My department is planning to move its website to a new platform in the next year. We are evaluating several options including Drupal and Liferay.

One of the critical requirements is that we need to publish press releases at 11:00 each day. This time has to be very precise; how precise was not specified, the specification just said at 11:00 exactly but I would interpret this as meaning within 5 seconds or less after 11:00. This precision is needed because some of the statistics we publish are "market-sensitive" and we don't want some people to get them sooner than others (the media receive them ahead of time under embargo, other people get to see them at 11:00 via other channels).

We were told that Drupal would be able to do this, but in the initial test rounds it did not work. Now we are told that Drupal does not have the capacity to do this, or at least not with the specific architecture which the central IT service has set up with the assistance of Acquia. To quote:

As it stands now, the proposed solutions by Acquia and the central IT department, which are based on existing modules, will not be able to publish 'by design' a press release at 11:00 'sharp'.

'By design' means that content in Drupal which is 'published' is identified with a simple 'flag' which is set by a 'cron job' that checks at regular intervals if the publish date for an item has passed.

This means that in Drupal content can only be published (better: flagged as published) after the publish date/time and not on the publish date/time.

It is said that this might result in press releases appearing 5-60 seconds after 11:00.

Does this information make sense? I would have assumed that quite a few organisations have this requirement and that it would not pose a problem for Drupal? I would like to think that a clean solution can be found, as Drupal meets all our other requirements.


  • Our present website uses Oracle Portal version 10.1.4. According to our website team, this platform has built-in timed publishing which works fine. That is, pages and portal items (files) are set up with a specific time to become visible, which is quite precise. We have had some cache-related issues, but none with the actual timing of the publishing.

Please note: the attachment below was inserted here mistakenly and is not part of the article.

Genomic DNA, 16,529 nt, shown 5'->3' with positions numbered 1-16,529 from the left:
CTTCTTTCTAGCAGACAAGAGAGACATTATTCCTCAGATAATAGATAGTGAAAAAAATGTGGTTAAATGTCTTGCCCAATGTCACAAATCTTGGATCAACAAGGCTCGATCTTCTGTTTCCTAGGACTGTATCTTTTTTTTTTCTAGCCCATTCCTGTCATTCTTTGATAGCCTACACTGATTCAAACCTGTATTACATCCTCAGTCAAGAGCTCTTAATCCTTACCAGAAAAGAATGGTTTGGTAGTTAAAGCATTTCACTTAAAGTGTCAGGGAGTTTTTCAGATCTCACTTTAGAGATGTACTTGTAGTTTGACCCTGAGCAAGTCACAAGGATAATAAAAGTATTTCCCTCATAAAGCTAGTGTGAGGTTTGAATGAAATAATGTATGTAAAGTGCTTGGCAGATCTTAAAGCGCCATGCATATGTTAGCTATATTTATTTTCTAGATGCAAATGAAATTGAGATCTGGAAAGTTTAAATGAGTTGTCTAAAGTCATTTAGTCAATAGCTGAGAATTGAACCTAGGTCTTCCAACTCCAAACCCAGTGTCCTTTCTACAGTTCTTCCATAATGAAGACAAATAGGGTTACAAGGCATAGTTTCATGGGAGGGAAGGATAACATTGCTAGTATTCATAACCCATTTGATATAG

• We normally publish only 1 press release per day, occasionally 2. The press releases themselves are PDF files (ca 150 kbytes) with a 1-line title published on the front page of the website. Therefore the operations which have to happen between 11:00:00 and 11:00:05 are something like (a) do something to make the PDF file accessible (b) write new version of front page (c) manipulate cache(s) so that users actually get the new version of the front page.


1 Answer 1


I'm not aware of any architecture that can guarantee publishing of N number of items exactly at some atomic time -- as the number of items N increases; you will always have more processing time given linear execution.

  • It sounds like they used hook_cron and an interval check for publishing unpublished items.

Option 1 (get rid of interval cron and provide 1 specific cron task @ time)

They could easily change the architecture to use a specific cron task to check at a specific time via Cron and publish all unpublished items via a Drush task -- removing timeout errors.

This requires new, relatively easy code.

Option 2 (parrallelize option 1)

call option 1 with like ultimate_cron module and background task, with N tasks to publish approximately N content items; parallelize the publishing process to limit how long it takes.

This is new harder code, and harder to debug.

Option 3 (crazyiness here)

create an unreachable directory which can be scraped. Scrape the result of viewing the Drupal pages final result to static files; remove restricting .htaccess file or rule at 11pm based on a simple cron task. Eg, make all your dynamic content -- into static pages prior to release and make they public instantly. Your page content may not allow this approach -- but everything would be made public in an instant.

This is crazy and pretty much a rewrite of any approach and removes Drupal and largely the DB almost (but for a reason).

Whose fault is the problem

Well, no 1 party is at fault ... the requirements were vague on how many items (at most) would be published at X time and also how long a lag in publishing is allowed.


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